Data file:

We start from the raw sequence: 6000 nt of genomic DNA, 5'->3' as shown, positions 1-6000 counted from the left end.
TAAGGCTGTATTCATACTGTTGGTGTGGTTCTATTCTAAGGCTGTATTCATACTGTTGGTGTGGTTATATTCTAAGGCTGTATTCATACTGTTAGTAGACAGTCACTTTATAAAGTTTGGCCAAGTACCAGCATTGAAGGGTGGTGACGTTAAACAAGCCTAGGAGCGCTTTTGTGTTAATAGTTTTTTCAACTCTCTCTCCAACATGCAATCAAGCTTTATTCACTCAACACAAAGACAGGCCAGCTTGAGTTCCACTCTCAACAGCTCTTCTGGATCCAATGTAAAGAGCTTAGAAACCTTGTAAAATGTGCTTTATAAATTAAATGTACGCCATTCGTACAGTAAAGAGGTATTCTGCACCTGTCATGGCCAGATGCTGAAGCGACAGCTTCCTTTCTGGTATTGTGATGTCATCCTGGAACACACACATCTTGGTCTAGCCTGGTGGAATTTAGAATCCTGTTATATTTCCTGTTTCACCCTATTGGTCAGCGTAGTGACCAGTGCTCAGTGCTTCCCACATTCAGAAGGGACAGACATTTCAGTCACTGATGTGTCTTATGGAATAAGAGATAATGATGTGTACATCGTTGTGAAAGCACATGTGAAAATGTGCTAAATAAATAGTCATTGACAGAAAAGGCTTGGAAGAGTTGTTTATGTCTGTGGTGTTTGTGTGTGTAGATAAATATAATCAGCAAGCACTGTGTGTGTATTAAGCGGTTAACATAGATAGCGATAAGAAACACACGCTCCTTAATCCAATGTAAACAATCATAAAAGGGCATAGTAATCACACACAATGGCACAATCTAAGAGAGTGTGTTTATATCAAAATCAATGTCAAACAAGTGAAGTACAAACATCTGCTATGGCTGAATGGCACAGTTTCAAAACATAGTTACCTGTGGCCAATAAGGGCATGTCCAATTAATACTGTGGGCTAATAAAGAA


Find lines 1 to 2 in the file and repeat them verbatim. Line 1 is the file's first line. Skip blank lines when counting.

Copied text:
We start from the raw sequence: 6000 nt of genomic DNA, 5'->3' as shown, positions 1-6000 counted from the left end.
TAAGGCTGTATTCATACTGTTGGTGTGGTTCTATTCTAAGGCTGTATTCATACTGTTGGTGTGGTTATATTCTAAGGCTGTATTCATACTGTTAGTAGACAGTCACTTTATAAAGTTTGGCCAAGTACCAGCATTGAAGGGTGGTGACGTTAAACAAGCCTAGGAGCGCTTTTGTGTTAATAGTTTTTTCAACTCTCTCTCCAACATGCAATCAAGCTTTATTCACTCAACACAAAGACAGGCCAGCTTGAGTTCCACTCTCAACAGCTCTTCTGGATCCAATGTAAAGAGCTTAGAAACCTTGTAAAATGTGCTTTATAAATTAAATGTACGCCATTCGTACAGTAAAGAGGTATTCTGCACCTGTCATGGCCAGATGCTGAAGCGACAGCTTCCTTTCTGGTATTGTGATGTCATCCTGGAACACACACATCTTGGTCTAGCCTGGTGGAATTTAGAATCCTGTTATATTTCCTGTTTCACCCTATTGGTCAGCGTAGTGACCAGTGCTCAGTGCTTCCCACATTCAGAAGGGACAGACATTTCAGTCACTGATGTGTCTTATGGAATAAGAGATAATGATGTGTACATCGTTGTGAAAGCACATGTGAAAATGTGCTAAATAAATAGTCATTGACAGAAAAGGCTTGGAAGAGTTGTTTATGTCTGTGGTGTTTGTGTGTGTAGATAAATATAATCAGCAAGCACTGTGTGTGTATTAAGCGGTTAACATAGATAGCGATAAGAAACACACGCTCCTTAATCCAATGTAAACAATCATAAAAGGGCATAGTAATCACACACAATGGCACAATCTAAGAGAGTGTGTTTATATCAAAATCAATGTCAAACAAGTGAAGTACAAACATCTGCTATGGCTGAATGGCACAGTTTCAAAACATAGTTACCTGTGGCCAATAAGGGCATGTCCAATTAATACTGTGGGCTAATAAAGAA